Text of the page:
A few weeks ago, when I started prepping for this post, I had a completely different list of books to share with you. However, based on everything happening as we entered June, I was compelled to revise my list. Nonetheless, my message remains the same: reading is essential, especially now more than ever. Although cliche, I truly believe reading is the foundation for education. A very young author and activist named Adora Svitak once said, “Students read for tests and because their parents ask them to, but I think it’s very important to tell children that you can read for fun and to understand human spirit. It builds empathy.” But before diving into my list of summer books for your kids, I wanted to share my four criteria for a good children’s book.
Illustrations in books are the bridge between new words or concepts and comprehension. It helps new readers make sense of the story. Some of my favorite books are stories that are told purely through illustrations, allowing a child’s imagination to come alive through their narrative, fueled by their limitless creativity. Which brings me to criteria #2.
Imagination is what keeps a child going back to read the same story over and over again. Kids live through imagination. It’s what drives them.
What is the purpose of the story? Is it to teach a subject like science or history? Or is it to show us a life lesson? Whatever the purpose is, it should spark your child’s interest to ask and learn more. For example, dinosaur books are a favorite of my son. While these books teach him about his favorite prehistoric creatures, they also spark his curiosity and serve as a conversation starter to learn more.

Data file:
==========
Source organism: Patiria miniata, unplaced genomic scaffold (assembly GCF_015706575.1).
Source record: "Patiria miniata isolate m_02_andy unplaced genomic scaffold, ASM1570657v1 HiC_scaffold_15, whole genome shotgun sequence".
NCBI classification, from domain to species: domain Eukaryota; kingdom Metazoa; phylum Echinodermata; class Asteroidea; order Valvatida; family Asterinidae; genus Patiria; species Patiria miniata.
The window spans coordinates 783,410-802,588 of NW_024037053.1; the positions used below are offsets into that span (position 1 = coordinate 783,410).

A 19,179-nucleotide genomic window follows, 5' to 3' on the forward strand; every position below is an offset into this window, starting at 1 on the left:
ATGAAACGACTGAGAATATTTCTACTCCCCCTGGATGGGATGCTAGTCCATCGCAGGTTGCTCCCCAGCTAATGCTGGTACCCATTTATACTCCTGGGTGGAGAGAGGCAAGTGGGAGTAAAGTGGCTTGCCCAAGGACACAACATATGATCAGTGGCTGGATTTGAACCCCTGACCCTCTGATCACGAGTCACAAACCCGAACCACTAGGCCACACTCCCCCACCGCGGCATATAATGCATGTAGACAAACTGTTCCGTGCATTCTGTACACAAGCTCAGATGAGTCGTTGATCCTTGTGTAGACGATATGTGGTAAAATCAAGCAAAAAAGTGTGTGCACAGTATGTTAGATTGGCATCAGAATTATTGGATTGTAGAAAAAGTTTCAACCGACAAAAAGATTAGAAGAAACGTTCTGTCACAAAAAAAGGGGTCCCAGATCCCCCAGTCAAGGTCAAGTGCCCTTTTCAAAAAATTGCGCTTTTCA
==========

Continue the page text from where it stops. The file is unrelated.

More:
4. Post-reading Activities
The therapist in me is always asking: what’s next after you finished the story? Can we have discussions and implement changes in our thinking or doing? Can we create something tangible from the story? Post-reading activities keep a book alive and its message blooming long after you finished the last page.
With these four criteria in mind, here are a few good reads for your child this summer. Some are new, and others are oldies but goodies that fit our social climate at present.
The World Needs More Purple People
Purple is the color you get when you combine red and blue together. So instead of focusing on the political issues between red and blue, authors Kristen Bell (voice of Anna in Frozen) and Benjamin Hart want to focus on being purple. In the book, Penny Purple shares the importance of being kind, compassionate, and standing up for what’s right.
It’s Not My Fault
I love the idea of this book. The author, Jory John (also wrote Penguin Problems and Giraffe Problems), shares the story of a boy who refuses to take responsibility for his actions. But what is he to do when actual objects rise-up and revolt against him? This concept reminds me of one of my ultimate favorite books, The Day The Crayons Quit. So let’s make that next on the list.
The Day The Crayons Quit
This book is an oldie but an all-time favorite of mine and many of my little patients. The story is about Duncan, who goes through a series of cleverly written letters from his crayons on why they are leaving the crayon box. The message is clear: each color is essential, and together they make beautiful pictures. It sounds like something we should always be reminding ourselves, especially in the current social climate.
Wild Symphony (release date Sept. 1, 2020)
Dan Brown, the writer of The DaVinci Code and Angels & Demons, has a children’s book coming out about music. In this book, Maestro Mouse is your companion as you journey through the wild, discovering musical sounds and animals. In true Dan Brown fashion, there will be clues to decode and puzzles to solve. It also comes with a free app to enjoy music while you’re journeying through the book. I am super excited about this book, as it meets all 4 of my criteria for a great children’s book.
Little Leaders – Bold Women in Black History